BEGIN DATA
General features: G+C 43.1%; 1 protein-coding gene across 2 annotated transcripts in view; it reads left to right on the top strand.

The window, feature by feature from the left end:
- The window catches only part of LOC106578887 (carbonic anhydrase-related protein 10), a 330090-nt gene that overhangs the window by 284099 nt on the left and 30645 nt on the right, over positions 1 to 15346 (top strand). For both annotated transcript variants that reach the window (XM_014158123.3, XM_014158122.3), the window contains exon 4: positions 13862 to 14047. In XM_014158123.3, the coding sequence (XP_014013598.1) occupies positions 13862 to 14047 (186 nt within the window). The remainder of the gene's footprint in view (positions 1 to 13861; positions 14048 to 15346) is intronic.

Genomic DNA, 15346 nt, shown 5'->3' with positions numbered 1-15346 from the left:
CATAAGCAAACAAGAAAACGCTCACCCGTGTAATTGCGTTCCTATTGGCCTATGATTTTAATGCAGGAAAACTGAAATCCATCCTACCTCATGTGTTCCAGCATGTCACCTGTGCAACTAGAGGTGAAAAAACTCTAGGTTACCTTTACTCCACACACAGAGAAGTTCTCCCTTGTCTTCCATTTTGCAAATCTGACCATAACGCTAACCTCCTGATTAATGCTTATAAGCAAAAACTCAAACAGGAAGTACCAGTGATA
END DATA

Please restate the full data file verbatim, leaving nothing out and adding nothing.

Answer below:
General features: G+C 43.1%; 1 protein-coding gene across 2 annotated transcripts in view; it reads left to right on the top strand.

The window, feature by feature from the left end:
- The window catches only part of LOC106578887 (carbonic anhydrase-related protein 10), a 330090-nt gene that overhangs the window by 284099 nt on the left and 30645 nt on the right, over positions 1 to 15346 (top strand). For both annotated transcript variants that reach the window (XM_014158123.3, XM_014158122.3), the window contains exon 4: positions 13862 to 14047. In XM_014158123.3, the coding sequence (XP_014013598.1) occupies positions 13862 to 14047 (186 nt within the window). The remainder of the gene's footprint in view (positions 1 to 13861; positions 14048 to 15346) is intronic.

Genomic DNA, 15346 nt, shown 5'->3' with positions numbered 1-15346 from the left:
CATAAGCAAACAAGAAAACGCTCACCCGTGTAATTGCGTTCCTATTGGCCTATGATTTTAATGCAGGAAAACTGAAATCCATCCTACCTCATGTGTTCCAGCATGTCACCTGTGCAACTAGAGGTGAAAAAACTCTAGGTTACCTTTACTCCACACACAGAGAAGTTCTCCCTTGTCTTCCATTTTGCAAATCTGACCATAACGCTAACCTCCTGATTAATGCTTATAAGCAAAAACTCAAACAGGAAGTACCAGTGATA